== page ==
Facebook is a big fan of moving fast, which is why it’s probably no surprise that it gave the 40 developers who first signed on to make apps for Facebook Messenger only two months to get them ready before today’s big F8 event.
“We sprinted until the very last minute,” says David McIntosh, CEO and co-founder of Riffsy, which today introduces GIF for Messenger, which does what it says on the tin.
It’s an experience shared by the three other Facebook Messenger developers that Business Insider spoke with immediately after the keynote.
Zendesk, which was highly touted during the keynote as the platform for customer support agents with retail stores to interact with customers directly over Messenger, got two months.
Bitmoji, which is already tremendously popular on Facebook thanks to its namesake custom emoji app and the Bitstrips product, got about the same for its new Bitmoji for Messenger. Riffsy, which makes the popular GIF Keyboard for iOS and whose new product will let you quickly share GIFs, got six weeks.
In all cases, though, the developers said that they had a great experience working with Facebook. In fact, they said, Facebook brought them down to the Menlo Park campus to work closely with the Messenger team as they prepared for launch day.
While it’s never easy to totally retrofit an app to work with a new platform, as Zendesk did with its signature live chat help desk platform to make it work with Messenger, “this experience has been fantastic,” says Zendesk engineering director Jason Smale.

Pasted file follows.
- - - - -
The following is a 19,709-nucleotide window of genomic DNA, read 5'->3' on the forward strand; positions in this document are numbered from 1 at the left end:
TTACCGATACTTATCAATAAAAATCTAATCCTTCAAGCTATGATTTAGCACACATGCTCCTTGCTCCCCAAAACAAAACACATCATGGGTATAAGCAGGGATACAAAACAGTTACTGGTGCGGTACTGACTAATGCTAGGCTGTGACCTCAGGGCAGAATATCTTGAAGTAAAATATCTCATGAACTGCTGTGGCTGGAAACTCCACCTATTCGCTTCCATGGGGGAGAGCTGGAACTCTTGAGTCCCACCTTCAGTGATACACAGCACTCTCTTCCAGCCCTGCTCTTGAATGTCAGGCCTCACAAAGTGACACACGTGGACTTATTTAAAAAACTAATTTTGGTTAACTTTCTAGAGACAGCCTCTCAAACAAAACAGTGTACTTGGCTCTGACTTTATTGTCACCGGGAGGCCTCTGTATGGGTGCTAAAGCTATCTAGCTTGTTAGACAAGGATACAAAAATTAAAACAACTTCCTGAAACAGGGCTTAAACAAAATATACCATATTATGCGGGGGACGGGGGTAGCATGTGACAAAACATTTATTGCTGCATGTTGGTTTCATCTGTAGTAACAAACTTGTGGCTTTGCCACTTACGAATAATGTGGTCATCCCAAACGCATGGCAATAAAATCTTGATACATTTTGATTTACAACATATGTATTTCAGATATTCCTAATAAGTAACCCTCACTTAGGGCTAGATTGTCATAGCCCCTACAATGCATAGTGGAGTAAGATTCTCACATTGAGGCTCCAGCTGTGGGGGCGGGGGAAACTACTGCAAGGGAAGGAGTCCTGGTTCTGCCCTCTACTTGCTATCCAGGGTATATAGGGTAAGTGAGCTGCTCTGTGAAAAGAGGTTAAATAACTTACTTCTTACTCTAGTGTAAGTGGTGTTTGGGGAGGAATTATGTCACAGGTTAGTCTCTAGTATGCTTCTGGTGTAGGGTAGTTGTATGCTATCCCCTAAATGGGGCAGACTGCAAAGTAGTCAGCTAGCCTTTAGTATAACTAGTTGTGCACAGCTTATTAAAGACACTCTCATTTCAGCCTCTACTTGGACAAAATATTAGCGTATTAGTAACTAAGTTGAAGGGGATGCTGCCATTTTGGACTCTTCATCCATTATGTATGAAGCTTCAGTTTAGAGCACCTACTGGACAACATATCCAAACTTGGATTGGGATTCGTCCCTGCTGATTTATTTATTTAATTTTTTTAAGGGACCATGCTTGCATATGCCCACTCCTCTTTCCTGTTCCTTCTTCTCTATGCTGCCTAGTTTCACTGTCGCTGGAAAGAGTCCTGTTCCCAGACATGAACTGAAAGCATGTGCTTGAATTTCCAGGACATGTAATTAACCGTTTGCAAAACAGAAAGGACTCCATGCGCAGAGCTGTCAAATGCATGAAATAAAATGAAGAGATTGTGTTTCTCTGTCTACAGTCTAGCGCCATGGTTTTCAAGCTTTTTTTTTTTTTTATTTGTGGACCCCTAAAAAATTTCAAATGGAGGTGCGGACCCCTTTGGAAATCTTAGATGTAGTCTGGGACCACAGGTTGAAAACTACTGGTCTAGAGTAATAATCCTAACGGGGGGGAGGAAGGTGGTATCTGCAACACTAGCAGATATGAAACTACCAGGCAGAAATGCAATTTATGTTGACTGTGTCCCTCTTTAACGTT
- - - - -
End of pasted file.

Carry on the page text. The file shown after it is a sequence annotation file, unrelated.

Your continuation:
“It’s always really exciting to go behind the curtain,” agrees Bitmoji founder and CEO Jacob Blackstock.
Developers were very excited to be able to reach new audiences in a way that reduces friction for users. After all, their users are already probably chatting away on Facebook Messenger, and it gives them a broader way to connect with them.
Facebook and its developers have sometimes been at odds. For instance, game maker Zynga had figured out how to use Facebook’s News Feed and Notifications to get new users to its games. Then, Facebook changed some fundamentals of how those platforms worked because it was concerned that app makers were “spamming” users. Zynga’s exposure dropped, and the company has never fully recovered.
But Riffsy’s McIntosh isn’t too worried about Facebook pulling the rug out.
“Facebook really thought it through,” McIntosh said, although he acknowledged it could change. “Ultimately, Facebook is going to do what’s best for Facebook,” he says.
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